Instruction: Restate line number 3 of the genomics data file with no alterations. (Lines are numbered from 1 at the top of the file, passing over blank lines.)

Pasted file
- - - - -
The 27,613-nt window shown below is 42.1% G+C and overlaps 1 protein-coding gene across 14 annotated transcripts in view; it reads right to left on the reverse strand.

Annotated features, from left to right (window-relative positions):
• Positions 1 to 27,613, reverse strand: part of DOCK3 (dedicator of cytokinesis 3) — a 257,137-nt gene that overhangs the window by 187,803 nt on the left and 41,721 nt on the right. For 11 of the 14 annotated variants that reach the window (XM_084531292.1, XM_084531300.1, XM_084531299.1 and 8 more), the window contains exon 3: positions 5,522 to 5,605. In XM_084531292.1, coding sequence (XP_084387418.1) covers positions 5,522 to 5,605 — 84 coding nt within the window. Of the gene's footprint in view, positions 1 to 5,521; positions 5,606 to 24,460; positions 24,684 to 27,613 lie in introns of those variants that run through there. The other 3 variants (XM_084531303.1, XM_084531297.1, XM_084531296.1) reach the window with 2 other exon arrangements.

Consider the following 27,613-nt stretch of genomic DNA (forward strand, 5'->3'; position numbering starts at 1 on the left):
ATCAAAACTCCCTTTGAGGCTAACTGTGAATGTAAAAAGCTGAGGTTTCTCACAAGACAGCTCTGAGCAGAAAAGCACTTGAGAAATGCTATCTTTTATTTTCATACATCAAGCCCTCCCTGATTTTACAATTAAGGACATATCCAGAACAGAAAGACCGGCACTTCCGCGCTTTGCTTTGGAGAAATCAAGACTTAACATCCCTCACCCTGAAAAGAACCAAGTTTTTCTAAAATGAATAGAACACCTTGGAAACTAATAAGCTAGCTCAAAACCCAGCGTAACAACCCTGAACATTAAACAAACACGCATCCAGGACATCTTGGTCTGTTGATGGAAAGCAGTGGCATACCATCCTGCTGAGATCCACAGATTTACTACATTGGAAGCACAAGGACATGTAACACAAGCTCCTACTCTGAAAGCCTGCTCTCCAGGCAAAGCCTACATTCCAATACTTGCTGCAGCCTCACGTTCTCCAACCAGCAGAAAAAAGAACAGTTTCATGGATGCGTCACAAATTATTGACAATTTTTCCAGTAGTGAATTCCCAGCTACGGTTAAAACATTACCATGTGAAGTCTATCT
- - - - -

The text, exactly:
• Positions 1 to 27,613, reverse strand: part of DOCK3 (dedicator of cytokinesis 3) — a 257,137-nt gene that overhangs the window by 187,803 nt on the left and 41,721 nt on the right. For 11 of the 14 annotated variants that reach the window (XM_084531292.1, XM_084531300.1, XM_084531299.1 and 8 more), the window contains exon 3: positions 5,522 to 5,605. In XM_084531292.1, coding sequence (XP_084387418.1) covers positions 5,522 to 5,605 — 84 coding nt within the window. Of the gene's footprint in view, positions 1 to 5,521; positions 5,606 to 24,460; positions 24,684 to 27,613 lie in introns of those variants that run through there. The other 3 variants (XM_084531303.1, XM_084531297.1, XM_084531296.1) reach the window with 2 other exon arrangements.